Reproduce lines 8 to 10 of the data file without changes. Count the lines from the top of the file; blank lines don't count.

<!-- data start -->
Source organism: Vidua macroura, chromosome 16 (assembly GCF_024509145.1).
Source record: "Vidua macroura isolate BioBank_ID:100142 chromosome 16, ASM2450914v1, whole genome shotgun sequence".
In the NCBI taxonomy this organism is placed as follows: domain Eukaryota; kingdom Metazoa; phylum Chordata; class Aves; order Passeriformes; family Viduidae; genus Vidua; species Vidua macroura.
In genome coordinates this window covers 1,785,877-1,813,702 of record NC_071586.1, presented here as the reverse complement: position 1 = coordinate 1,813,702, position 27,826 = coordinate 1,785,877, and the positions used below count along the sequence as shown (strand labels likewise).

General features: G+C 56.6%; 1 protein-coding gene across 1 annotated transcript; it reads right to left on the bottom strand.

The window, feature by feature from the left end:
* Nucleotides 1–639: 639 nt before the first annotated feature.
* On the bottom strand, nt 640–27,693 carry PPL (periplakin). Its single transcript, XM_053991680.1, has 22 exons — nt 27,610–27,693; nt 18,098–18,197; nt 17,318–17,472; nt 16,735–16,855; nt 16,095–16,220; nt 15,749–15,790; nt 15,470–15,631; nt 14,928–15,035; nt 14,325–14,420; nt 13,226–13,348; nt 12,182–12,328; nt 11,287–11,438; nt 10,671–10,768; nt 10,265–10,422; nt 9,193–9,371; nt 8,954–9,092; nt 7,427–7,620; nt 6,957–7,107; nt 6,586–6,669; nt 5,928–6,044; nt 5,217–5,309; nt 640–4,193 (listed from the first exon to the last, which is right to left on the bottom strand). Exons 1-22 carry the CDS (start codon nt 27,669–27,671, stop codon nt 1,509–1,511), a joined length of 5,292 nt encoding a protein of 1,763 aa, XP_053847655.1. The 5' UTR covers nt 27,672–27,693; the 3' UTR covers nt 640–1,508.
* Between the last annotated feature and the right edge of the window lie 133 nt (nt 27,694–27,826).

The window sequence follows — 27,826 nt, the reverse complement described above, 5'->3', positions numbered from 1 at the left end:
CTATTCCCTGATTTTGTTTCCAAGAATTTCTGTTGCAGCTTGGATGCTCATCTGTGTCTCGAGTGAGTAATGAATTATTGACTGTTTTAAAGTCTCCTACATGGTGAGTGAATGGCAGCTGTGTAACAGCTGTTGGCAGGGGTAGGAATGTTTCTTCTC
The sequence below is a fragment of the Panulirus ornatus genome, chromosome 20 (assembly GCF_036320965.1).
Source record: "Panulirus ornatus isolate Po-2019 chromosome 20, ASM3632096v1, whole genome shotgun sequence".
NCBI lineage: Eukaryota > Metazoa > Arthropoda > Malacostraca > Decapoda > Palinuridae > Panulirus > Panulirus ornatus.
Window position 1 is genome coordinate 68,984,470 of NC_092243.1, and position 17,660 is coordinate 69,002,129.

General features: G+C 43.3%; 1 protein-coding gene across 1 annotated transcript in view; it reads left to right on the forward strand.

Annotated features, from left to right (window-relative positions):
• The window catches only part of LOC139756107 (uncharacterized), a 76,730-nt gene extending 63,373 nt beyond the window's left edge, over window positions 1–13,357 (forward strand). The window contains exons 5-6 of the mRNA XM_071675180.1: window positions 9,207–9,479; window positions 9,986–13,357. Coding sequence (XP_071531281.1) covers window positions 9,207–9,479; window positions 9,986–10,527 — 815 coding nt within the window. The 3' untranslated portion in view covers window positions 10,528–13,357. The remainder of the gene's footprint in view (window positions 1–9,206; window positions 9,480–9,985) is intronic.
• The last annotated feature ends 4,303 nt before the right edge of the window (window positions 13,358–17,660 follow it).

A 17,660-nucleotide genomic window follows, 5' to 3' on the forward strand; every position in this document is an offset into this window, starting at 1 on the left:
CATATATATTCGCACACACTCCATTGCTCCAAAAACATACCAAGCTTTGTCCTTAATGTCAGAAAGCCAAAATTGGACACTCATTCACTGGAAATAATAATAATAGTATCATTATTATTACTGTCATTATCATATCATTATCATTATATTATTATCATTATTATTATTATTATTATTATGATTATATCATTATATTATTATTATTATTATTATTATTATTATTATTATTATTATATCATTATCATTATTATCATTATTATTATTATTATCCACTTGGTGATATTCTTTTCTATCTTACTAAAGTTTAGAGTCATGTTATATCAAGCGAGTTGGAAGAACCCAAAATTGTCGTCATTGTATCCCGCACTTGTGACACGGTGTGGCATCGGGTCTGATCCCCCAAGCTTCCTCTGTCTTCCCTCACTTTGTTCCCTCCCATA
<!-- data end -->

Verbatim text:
* On the bottom strand, nt 640–27,693 carry PPL (periplakin). Its single transcript, XM_053991680.1, has 22 exons — nt 27,610–27,693; nt 18,098–18,197; nt 17,318–17,472; nt 16,735–16,855; nt 16,095–16,220; nt 15,749–15,790; nt 15,470–15,631; nt 14,928–15,035; nt 14,325–14,420; nt 13,226–13,348; nt 12,182–12,328; nt 11,287–11,438; nt 10,671–10,768; nt 10,265–10,422; nt 9,193–9,371; nt 8,954–9,092; nt 7,427–7,620; nt 6,957–7,107; nt 6,586–6,669; nt 5,928–6,044; nt 5,217–5,309; nt 640–4,193 (listed from the first exon to the last, which is right to left on the bottom strand). Exons 1-22 carry the CDS (start codon nt 27,669–27,671, stop codon nt 1,509–1,511), a joined length of 5,292 nt encoding a protein of 1,763 aa, XP_053847655.1. The 5' UTR covers nt 27,672–27,693; the 3' UTR covers nt 640–1,508.
* Between the last annotated feature and the right edge of the window lie 133 nt (nt 27,694–27,826).

The window sequence follows — 27,826 nt, the reverse complement described above, 5'->3', positions numbered from 1 at the left end: